19

In Windows, is there a simple way (i.e. something you could type on a single command line) to just play a couple of .mp3 files and then exit on its own?

wmplayer, for example, does not seem to exit when finished, forcing the harried user to hunt it down and click it closed every time. (wmplayer 11 also seems to strangely repeat some files if you pass it a list.) (The older (1990's) versions of 'mplayer' used to support a '/close' command line option, but it doesn't seem to work in wmplayer 11.)

I'd prefer to use something that everyone will have on their machine (like wmplayer, quicktime...)

1
  • 3
    Jacob: I think you can safely assume XP and newer with such questions.
    – Joey
    Oct 15, 2009 at 7:16

11 Answers 11

31

Old question, new answer - you could use PowerShell:

powershell -c (New-Object Media.SoundPlayer 'c:\PathTo\YourSound.wav').PlaySync();
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  • 2
    Doesn't work with double quotes if you have spaces in the file path, you have to use single quotes.
    – Vedran
    Jun 25, 2015 at 10:03
  • 1
    Doesn't work with mp3: "your.mp3 is not a valid wave file."
    – xpt
    Sep 27, 2021 at 12:24
12

I have used cmdmp3. Very lightweight at 28Kb.

4
  • Page and download open or me.
    – User
    Sep 20, 2014 at 9:57
  • 1
    I just checked the site and it's OK. The direct download for the zip file is cmdmp3.zip. Unzip it and use either cmdmp3.exe or cmdmp3win.exe to play the file. The difference between them is that cmdmp3.exe uses its own window to play the file (close the window to stop) and cmdmp3win.exe just plays the file without a window. Use either cmdmp3 or cmdmp3win followed by "C:\yourfolder\yourmp3file.mp3" in order to play your file.
    – pathe3
    Nov 17, 2014 at 15:37
  • 1
    For reference if this is down again in the future, the source code can be found on github
    – h2ooooooo
    May 18, 2017 at 8:43
  • New page link. New download link. Tool works great, I'm using this on Windows to work around JavaSound's insanity. Aug 14, 2017 at 13:28
3

Use VBScript:

Set objArgs = Wscript.Arguments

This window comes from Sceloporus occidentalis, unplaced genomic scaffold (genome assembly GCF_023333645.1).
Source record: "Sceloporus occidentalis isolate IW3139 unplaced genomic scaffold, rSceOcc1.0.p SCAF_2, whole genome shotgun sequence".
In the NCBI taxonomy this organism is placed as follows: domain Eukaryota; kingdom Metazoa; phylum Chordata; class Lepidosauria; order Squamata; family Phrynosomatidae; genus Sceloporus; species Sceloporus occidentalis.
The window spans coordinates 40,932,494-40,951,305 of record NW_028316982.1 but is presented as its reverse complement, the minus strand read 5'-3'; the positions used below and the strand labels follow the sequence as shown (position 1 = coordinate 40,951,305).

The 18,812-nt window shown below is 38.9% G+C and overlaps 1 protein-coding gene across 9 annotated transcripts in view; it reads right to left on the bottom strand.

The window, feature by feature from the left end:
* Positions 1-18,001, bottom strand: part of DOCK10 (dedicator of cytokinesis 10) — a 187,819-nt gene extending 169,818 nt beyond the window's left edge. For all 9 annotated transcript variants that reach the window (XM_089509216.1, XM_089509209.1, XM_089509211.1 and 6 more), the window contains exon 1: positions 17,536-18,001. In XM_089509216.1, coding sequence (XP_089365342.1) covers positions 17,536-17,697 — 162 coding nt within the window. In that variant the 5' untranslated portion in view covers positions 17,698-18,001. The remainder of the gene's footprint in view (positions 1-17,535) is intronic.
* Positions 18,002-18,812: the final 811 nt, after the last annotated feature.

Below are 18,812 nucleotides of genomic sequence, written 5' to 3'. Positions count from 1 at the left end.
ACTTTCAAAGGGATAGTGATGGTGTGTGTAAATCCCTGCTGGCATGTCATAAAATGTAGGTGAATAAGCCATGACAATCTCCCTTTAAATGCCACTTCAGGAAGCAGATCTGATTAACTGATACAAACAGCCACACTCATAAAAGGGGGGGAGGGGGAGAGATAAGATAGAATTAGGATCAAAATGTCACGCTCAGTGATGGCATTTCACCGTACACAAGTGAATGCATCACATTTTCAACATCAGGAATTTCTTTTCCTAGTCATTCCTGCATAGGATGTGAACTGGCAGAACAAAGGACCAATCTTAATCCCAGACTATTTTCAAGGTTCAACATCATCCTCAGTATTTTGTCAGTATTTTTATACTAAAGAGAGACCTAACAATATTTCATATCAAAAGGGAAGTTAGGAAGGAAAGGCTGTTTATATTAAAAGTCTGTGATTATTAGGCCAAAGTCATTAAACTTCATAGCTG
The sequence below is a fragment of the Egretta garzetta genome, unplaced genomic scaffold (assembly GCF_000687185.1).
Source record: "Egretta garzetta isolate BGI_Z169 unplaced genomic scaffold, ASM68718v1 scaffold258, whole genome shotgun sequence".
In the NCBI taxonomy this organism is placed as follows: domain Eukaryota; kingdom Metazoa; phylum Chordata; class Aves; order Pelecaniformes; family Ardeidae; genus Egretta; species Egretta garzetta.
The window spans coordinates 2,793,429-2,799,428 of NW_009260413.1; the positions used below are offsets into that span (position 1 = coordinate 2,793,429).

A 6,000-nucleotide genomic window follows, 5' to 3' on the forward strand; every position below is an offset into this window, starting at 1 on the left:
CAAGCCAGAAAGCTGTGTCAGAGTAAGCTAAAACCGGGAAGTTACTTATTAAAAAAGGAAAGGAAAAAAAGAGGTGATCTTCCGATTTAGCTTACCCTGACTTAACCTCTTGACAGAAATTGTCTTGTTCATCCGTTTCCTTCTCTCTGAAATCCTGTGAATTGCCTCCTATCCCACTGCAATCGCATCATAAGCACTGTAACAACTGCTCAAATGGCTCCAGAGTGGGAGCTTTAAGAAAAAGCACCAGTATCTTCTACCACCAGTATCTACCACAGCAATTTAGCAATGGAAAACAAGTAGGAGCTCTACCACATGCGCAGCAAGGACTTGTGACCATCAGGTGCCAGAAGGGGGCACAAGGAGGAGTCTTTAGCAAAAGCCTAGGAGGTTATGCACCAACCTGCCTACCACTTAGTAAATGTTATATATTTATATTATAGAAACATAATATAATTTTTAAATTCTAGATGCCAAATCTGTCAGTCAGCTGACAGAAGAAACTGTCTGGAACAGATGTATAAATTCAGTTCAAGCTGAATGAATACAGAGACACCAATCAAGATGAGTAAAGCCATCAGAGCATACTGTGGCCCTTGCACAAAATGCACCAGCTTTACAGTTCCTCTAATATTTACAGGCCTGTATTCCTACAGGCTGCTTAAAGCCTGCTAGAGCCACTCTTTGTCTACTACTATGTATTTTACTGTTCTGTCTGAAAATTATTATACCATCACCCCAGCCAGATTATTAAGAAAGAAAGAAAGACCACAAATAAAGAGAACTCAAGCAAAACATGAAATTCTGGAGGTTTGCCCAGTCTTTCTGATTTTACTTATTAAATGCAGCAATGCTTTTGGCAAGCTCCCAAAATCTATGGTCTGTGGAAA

if (objArgs.Count = 0) then
    Wscript.echo "I need a sound file as argument!"
    WScript.Quit 123
end if
Wscript.echo "Playing: " & objArgs(0) & "..."

Set objPlayer = createobject("Wmplayer.OCX.7")

With objPlayer  ' saves typing
    .settings.autoStart = True
    .settings.volume = 50  ' 0 - 100
    .settings.balance = 0  ' -100 to 100
    .settings.enableErrorDialogs = False
    .enableContextMenu = False
    .URL = objArgs(0)
    WScript.Sleep(10000)  ' time to load and start playing
    '.Controls.Pause()  ' stop
End With

MsgBox "if WMP is still playing, clicking OK will end it", _
    vbInformation, "WMP Demo finished"

If the VBScript process ends, the Media Player ends too, you have to wait for it (I don't need it, my sounds are only some seconds long).

I used this for my special case today: https://groups.google.com/forum/#!topic/microsoft.public.scripting.vbscript/gfOOvnN8t-U

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  • 2
    I'd advise to end the script with WScript.Quit 0 so that it can be used as a build step (I use it to announce succesful build). Jan 15, 2016 at 12:43
  • This works perfectly. It is too chatty for Scheduled Tasks, so I removed the Wscript.echo line and the final MsgBox And note that it is always a very good idea to give the command line a fully-qualified pathname to the .MP3 file. Excellent answer. +1 Similar to How to make the PC announce time on the hour in VBS: superuser.com/questions/1268702/…
    – SDsolar
    May 18, 2018 at 17:39
3
  • There are pure command line players. Some are listed here.

  • Also, WinAmp used to have command line controller called CLAMP. I am not sure if it's still alive or available but Google for it - it was pretty good.

  • Also, VLC has some command line capabilities though I never checked them out.

6
  • 1
    I used vlc. vlc-1.1.9\vlc.exe --play-and-exit %WINDIR%\media\tada.wav
    – TJR
    May 4, 2011 at 15:07
  • Note that VLC in its current version (1.1.9) is broken wrt command line arguments. You can't set the volume, and it appears that many more command line options are broken. Just quickly testing, I found that --start-time, --width, --greyscale are also broken (tested with video for obvious reasons). --fullscreen works, so it's not that command line parsing in general is broken.